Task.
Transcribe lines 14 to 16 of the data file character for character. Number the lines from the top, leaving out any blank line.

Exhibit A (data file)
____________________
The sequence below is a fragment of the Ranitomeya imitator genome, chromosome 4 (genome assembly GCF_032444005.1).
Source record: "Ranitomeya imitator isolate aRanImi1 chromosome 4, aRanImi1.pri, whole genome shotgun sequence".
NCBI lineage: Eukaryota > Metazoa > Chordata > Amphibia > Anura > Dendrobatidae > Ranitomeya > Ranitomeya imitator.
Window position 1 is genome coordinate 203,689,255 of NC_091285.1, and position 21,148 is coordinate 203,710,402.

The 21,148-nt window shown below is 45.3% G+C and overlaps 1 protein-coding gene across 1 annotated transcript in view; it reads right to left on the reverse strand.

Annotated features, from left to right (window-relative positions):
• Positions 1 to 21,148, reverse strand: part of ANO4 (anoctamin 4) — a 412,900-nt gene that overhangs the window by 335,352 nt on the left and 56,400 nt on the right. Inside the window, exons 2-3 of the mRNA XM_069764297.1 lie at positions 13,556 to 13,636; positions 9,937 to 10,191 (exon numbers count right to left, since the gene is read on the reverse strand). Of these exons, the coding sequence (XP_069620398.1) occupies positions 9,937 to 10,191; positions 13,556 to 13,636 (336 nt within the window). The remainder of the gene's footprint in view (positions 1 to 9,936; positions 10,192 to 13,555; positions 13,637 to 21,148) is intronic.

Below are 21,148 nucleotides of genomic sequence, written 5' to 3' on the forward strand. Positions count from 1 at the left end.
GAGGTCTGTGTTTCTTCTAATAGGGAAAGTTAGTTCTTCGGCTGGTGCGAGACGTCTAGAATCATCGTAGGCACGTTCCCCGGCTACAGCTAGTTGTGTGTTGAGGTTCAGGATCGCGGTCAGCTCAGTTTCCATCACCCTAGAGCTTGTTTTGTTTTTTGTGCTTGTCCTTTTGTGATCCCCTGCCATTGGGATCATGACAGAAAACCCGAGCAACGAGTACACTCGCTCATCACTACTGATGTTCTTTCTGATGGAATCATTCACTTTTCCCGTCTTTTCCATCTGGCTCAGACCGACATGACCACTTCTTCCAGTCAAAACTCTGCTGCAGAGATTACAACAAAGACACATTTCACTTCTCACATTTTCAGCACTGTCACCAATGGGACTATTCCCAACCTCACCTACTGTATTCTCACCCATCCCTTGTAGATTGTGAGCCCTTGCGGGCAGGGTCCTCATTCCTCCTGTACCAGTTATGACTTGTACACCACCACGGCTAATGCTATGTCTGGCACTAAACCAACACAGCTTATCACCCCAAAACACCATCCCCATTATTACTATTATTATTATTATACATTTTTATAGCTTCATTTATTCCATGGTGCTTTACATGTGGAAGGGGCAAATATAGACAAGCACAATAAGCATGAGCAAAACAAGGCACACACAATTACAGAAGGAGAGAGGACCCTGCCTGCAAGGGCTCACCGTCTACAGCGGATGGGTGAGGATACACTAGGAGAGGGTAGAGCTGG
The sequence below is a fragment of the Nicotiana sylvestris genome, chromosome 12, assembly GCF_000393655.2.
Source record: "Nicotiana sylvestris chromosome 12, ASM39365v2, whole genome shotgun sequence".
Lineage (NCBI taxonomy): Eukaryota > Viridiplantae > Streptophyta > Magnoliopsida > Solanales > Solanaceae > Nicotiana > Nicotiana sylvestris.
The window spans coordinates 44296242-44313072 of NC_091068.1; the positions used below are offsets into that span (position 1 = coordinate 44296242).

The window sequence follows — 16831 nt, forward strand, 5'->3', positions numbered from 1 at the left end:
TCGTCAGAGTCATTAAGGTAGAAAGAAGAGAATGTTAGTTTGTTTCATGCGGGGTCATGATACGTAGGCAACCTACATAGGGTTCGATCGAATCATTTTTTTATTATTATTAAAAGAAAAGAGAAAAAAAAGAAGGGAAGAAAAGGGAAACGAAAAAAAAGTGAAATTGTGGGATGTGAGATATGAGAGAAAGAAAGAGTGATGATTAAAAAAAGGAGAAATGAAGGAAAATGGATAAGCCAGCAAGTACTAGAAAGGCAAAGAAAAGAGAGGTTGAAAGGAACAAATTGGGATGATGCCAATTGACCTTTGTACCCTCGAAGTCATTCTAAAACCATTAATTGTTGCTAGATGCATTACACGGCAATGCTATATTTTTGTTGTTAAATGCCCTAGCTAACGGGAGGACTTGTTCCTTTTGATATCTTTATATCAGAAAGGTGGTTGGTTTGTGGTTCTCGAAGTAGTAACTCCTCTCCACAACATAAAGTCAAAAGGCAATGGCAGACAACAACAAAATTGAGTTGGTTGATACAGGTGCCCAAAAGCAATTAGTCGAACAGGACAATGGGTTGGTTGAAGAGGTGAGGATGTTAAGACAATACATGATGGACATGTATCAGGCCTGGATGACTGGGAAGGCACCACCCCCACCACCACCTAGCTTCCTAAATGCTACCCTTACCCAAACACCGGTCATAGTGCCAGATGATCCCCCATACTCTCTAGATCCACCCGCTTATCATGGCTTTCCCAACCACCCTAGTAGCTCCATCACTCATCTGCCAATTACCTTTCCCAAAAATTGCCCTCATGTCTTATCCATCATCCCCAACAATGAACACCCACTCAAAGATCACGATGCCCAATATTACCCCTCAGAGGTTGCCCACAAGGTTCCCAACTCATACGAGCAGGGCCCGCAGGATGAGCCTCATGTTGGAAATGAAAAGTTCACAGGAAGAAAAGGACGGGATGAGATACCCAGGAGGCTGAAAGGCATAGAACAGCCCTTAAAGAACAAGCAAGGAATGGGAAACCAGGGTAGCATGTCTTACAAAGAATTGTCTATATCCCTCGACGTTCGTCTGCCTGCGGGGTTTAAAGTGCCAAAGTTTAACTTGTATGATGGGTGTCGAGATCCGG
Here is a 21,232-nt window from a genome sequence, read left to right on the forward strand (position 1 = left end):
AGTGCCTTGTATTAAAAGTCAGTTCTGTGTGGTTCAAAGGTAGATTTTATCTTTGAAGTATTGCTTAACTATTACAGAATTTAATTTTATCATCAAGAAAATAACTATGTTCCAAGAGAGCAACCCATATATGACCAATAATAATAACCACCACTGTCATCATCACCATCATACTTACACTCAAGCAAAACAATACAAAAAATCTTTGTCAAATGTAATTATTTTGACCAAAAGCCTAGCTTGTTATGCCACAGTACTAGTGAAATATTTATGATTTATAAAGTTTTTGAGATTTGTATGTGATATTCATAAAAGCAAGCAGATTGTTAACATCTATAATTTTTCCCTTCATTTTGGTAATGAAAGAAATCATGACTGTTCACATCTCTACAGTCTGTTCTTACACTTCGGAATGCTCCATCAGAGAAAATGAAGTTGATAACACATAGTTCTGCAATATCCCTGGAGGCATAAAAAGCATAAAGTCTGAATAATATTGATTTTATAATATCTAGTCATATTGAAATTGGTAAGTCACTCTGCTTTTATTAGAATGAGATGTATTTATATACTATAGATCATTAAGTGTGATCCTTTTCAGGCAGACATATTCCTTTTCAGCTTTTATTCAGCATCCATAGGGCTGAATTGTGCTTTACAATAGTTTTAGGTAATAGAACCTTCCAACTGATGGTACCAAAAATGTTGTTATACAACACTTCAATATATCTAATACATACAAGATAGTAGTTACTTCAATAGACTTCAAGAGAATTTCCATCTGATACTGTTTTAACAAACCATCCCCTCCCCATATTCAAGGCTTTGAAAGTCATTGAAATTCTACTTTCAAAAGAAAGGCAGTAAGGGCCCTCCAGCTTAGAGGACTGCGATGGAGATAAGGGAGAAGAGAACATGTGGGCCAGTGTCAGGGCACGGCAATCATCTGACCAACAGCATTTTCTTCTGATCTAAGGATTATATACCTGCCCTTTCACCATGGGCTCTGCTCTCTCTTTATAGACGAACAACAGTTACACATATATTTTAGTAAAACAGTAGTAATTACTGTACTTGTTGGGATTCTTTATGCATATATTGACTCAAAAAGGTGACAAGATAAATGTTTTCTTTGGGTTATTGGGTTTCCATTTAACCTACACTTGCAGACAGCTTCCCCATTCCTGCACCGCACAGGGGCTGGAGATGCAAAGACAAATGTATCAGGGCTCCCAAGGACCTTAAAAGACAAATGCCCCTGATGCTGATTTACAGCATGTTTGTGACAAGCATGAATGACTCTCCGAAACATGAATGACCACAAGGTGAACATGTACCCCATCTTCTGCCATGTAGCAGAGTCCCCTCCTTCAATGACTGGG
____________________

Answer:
The window sequence follows — 16831 nt, forward strand, 5'->3', positions numbered from 1 at the left end:
TCGTCAGAGTCATTAAGGTAGAAAGAAGAGAATGTTAGTTTGTTTCATGCGGGGTCATGATACGTAGGCAACCTACATAGGGTTCGATCGAATCATTTTTTTATTATTATTAAAAGAAAAGAGAAAAAAAAGAAGGGAAGAAAAGGGAAACGAAAAAAAAGTGAAATTGTGGGATGTGAGATATGAGAGAAAGAAAGAGTGATGATTAAAAAAAGGAGAAATGAAGGAAAATGGATAAGCCAGCAAGTACTAGAAAGGCAAAGAAAAGAGAGGTTGAAAGGAACAAATTGGGATGATGCCAATTGACCTTTGTACCCTCGAAGTCATTCTAAAACCATTAATTGTTGCTAGATGCATTACACGGCAATGCTATATTTTTGTTGTTAAATGCCCTAGCTAACGGGAGGACTTGTTCCTTTTGATATCTTTATATCAGAAAGGTGGTTGGTTTGTGGTTCTCGAAGTAGTAACTCCTCTCCACAACATAAAGTCAAAAGGCAATGGCAGACAACAACAAAATTGAGTTGGTTGATACAGGTGCCCAAAAGCAATTAGTCGAACAGGACAATGGGTTGGTTGAAGAGGTGAGGATGTTAAGACAATACATGATGGACATGTATCAGGCCTGGATGACTGGGAAGGCACCACCCCCACCACCACCTAGCTTCCTAAATGCTACCCTTACCCAAACACCGGTCATAGTGCCAGATGATCCCCCATACTCTCTAGATCCACCCGCTTATCATGGCTTTCCCAACCACCCTAGTAGCTCCATCACTCATCTGCCAATTACCTTTCCCAAAAATTGCCCTCATGTCTTATCCATCATCCCCAACAATGAACACCCACTCAAAGATCACGATGCCCAATATTACCCCTCAGAGGTTGCCCACAAGGTTCCCAACTCATACGAGCAGGGCCCGCAGGATGAGCCTCATGTTGGAAATGAAAAGTTCACAGGAAGAAAAGGACGGGATGAGATACCCAGGAGGCTGAAAGGCATAGAACAGCCCTTAAAGAACAAGCAAGGAATGGGAAACCAGGGTAGCATGTCTTACAAAGAATTGTCTATATCCCTCGACGTTCGTCTGCCTGCGGGGTTTAAAGTGCCAAAGTTTAACTTGTATGATGGGTGTCGAGATCCGG
Here is a 21,232-nt window from a genome sequence, read left to right on the forward strand (position 1 = left end):